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2021 was the worst year on record for road rage, with more than 500 people being shot, according to a new report from a gun control group.
The federal government on Monday paved the way for more COVID-19 resources. We’ll look at the Senate’s deal for $10 billion in additional pandemic funding and the White House announcing more free coronavirus tests for people on Medicare.
For The Hill, we’re Peter Sullivan, Nathaniel Weixel and Joseph Choi. Send us tips and feedback at firstname.lastname@example.org, email@example.com and firstname.lastname@example.org.
Let’s get started.
Senators reach COVID-19 deal, leave out global aid
Senators in both parties have reached a deal to provide $10 billion for the fight against COVID-19, but the agreement leaves out funding for the global virus response, according to Senate aides.
The agreement could clear the path for Congress to finally pass some new funding for the virus response, which the White House has been warning for weeks is urgently needed to allow for purchases of more vaccines, treatments and tests.
However, the $10 billion deal is less than half of the $22.5 billion the White House initially requested. Even that full amount was only for short-term needs, and the White House said it would need to come back for more money later. That means another COVID-19 funding fight could soon come down the pike as well.
The shrinking size of the COVID-19 funding is due to a fight over how to pay for the measures. Republican senators have insisted that any new COVID-19 funding be paid for and have resisted any plan for new funding that was not offset.
Read more here.
Medicare recipients get 8 free COVID tests a month
People on Medicare are now able to get up to eight free COVID-19 tests per month at participating pharmacies, the Biden administration announced Monday.
The move comes after a similar initiative launched in January for people with private insurance, in response to the surge in demand for testing due to the surge in cases from the omicron variant over the winter.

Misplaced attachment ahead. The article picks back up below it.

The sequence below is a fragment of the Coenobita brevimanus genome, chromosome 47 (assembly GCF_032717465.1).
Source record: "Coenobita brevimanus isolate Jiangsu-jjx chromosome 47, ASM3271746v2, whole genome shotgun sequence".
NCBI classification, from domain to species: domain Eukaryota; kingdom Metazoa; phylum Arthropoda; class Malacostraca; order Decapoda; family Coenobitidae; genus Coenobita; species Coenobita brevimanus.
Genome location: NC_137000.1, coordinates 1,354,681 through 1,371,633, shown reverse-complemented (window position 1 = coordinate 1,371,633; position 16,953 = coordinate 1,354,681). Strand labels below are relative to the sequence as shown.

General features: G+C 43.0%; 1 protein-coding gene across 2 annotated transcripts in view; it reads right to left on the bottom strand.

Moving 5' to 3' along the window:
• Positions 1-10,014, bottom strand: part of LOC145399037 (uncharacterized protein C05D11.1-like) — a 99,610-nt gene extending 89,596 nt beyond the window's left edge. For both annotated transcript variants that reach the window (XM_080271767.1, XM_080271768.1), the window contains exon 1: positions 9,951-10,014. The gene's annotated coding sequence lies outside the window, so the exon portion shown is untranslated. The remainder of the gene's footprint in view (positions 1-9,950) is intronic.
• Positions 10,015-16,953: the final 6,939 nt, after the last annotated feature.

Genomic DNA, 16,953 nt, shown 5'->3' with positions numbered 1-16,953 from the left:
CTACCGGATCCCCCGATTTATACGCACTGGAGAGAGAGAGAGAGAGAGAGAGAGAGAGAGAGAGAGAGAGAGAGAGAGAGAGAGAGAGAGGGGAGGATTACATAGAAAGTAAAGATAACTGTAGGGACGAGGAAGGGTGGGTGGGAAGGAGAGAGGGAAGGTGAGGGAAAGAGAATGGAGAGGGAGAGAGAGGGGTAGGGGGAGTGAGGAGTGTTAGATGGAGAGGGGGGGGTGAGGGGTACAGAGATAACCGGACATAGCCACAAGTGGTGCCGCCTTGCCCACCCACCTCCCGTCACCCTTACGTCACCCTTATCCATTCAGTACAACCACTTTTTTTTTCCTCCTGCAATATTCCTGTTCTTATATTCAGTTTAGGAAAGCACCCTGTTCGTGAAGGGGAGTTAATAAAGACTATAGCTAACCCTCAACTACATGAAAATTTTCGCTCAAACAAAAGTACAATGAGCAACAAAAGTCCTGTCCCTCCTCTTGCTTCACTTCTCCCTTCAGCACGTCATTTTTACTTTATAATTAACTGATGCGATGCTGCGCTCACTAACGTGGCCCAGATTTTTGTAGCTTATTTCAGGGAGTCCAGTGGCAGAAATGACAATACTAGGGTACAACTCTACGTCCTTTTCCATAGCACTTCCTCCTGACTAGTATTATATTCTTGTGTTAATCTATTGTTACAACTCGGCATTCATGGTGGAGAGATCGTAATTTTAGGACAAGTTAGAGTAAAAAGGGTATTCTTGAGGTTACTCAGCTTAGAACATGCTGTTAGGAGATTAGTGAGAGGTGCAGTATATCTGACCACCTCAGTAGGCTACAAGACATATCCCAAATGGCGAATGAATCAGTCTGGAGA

But people on Medicare were initially left out, leading to a push to figure out a way for tests to be free for them as well, especially given that seniors are among the groups most vulnerable to the virus.
The new program goes into effect Monday. People on Medicare, including Medicare Advantage plans, will simply have to show their Medicare card at a participating pharmacy, and they can get the tests for free, with the pharmacy billing Medicare directly.
Participating pharmacies include CVS, Walgreens, Walmart, Rite Aid and many major grocery chains. The full list is available here.
The system for people on Medicare has fewer hurdles than people with private insurance face. Those with private insurance often have to pay upfront for their tests and then seek reimbursement from their insurer — a cumbersome process.
Read more here.
SORE THROAT, FATIGUE ADDED TO OFFICIAL NHS COVID SYMPTOMS LIST
The United Kingdom’s National Health Service (NHS) updated its COVID-19 advice this week, adding nine new official symptoms of the virus, including sore throat, headache and fatigue.